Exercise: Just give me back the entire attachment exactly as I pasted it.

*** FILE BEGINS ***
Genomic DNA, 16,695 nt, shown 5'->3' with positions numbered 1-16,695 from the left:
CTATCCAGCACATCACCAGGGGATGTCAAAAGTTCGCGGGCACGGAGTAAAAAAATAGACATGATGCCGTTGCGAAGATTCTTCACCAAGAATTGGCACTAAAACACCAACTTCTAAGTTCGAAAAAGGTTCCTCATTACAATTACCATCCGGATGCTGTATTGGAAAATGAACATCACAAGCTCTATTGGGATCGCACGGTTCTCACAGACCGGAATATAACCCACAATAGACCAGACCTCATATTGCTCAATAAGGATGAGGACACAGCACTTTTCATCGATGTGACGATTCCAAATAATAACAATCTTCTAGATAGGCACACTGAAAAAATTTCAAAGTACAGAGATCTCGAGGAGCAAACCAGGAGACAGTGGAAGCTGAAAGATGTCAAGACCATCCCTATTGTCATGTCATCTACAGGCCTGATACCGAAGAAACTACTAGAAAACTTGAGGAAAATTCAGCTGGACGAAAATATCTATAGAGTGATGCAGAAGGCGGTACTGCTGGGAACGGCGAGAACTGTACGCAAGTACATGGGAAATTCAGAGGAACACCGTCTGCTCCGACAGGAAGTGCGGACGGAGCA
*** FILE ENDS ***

Genomic DNA, 16,695 nt, shown 5'->3' with positions numbered 1-16,695 from the left:
CTATCCAGCACATCACCAGGGGATGTCAAAAGTTCGCGGGCACGGAGTAAAAAAATAGACATGATGCCGTTGCGAAGATTCTTCACCAAGAATTGGCACTAAAACACCAACTTCTAAGTTCGAAAAAGGTTCCTCATTACAATTACCATCCGGATGCTGTATTGGAAAATGAACATCACAAGCTCTATTGGGATCGCACGGTTCTCACAGACCGGAATATAACCCACAATAGACCAGACCTCATATTGCTCAATAAGGATGAGGACACAGCACTTTTCATCGATGTGACGATTCCAAATAATAACAATCTTCTAGATAGGCACACTGAAAAAATTTCAAAGTACAGAGATCTCGAGGAGCAAACCAGGAGACAGTGGAAGCTGAAAGATGTCAAGACCATCCCTATTGTCATGTCATCTACAGGCCTGATACCGAAGAAACTACTAGAAAACTTGAGGAAAATTCAGCTGGACGAAAATATCTATAGAGTGATGCAGAAGGCGGTACTGCTGGGAACGGCGAGAACTGTACGCAAGTACATGGGAAATTCAGAGGAACACCGTCTGCTCCGACAGGAAGTGCGGACGGAGCA